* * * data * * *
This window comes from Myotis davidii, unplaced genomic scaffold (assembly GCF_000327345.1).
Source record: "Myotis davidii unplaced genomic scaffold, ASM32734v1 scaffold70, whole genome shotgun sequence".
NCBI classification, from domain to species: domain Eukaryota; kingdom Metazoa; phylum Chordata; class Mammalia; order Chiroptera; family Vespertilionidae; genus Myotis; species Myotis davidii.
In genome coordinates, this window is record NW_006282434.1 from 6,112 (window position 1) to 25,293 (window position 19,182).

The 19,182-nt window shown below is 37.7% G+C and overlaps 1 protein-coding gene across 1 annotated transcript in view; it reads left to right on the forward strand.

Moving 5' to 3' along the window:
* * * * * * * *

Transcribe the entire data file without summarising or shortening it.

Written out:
This window comes from Myotis davidii, unplaced genomic scaffold (assembly GCF_000327345.1).
Source record: "Myotis davidii unplaced genomic scaffold, ASM32734v1 scaffold70, whole genome shotgun sequence".
NCBI classification, from domain to species: domain Eukaryota; kingdom Metazoa; phylum Chordata; class Mammalia; order Chiroptera; family Vespertilionidae; genus Myotis; species Myotis davidii.
In genome coordinates, this window is record NW_006282434.1 from 6,112 (window position 1) to 25,293 (window position 19,182).

The 19,182-nt window shown below is 37.7% G+C and overlaps 1 protein-coding gene across 1 annotated transcript in view; it reads left to right on the forward strand.

Moving 5' to 3' along the window: